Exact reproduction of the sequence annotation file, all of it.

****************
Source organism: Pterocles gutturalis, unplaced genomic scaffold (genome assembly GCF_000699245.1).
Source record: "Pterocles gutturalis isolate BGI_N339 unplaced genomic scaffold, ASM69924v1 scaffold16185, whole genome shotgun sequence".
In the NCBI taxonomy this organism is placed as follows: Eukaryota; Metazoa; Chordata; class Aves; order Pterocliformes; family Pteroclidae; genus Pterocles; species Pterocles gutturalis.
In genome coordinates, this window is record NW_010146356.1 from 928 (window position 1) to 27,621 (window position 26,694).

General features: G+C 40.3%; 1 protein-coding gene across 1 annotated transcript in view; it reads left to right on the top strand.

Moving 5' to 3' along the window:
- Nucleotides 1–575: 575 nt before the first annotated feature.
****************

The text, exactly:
Source organism: Pterocles gutturalis, unplaced genomic scaffold (genome assembly GCF_000699245.1).
Source record: "Pterocles gutturalis isolate BGI_N339 unplaced genomic scaffold, ASM69924v1 scaffold16185, whole genome shotgun sequence".
In the NCBI taxonomy this organism is placed as follows: Eukaryota; Metazoa; Chordata; class Aves; order Pterocliformes; family Pteroclidae; genus Pterocles; species Pterocles gutturalis.
In genome coordinates, this window is record NW_010146356.1 from 928 (window position 1) to 27,621 (window position 26,694).

General features: G+C 40.3%; 1 protein-coding gene across 1 annotated transcript in view; it reads left to right on the top strand.

Moving 5' to 3' along the window:
- Nucleotides 1–575: 575 nt before the first annotated feature.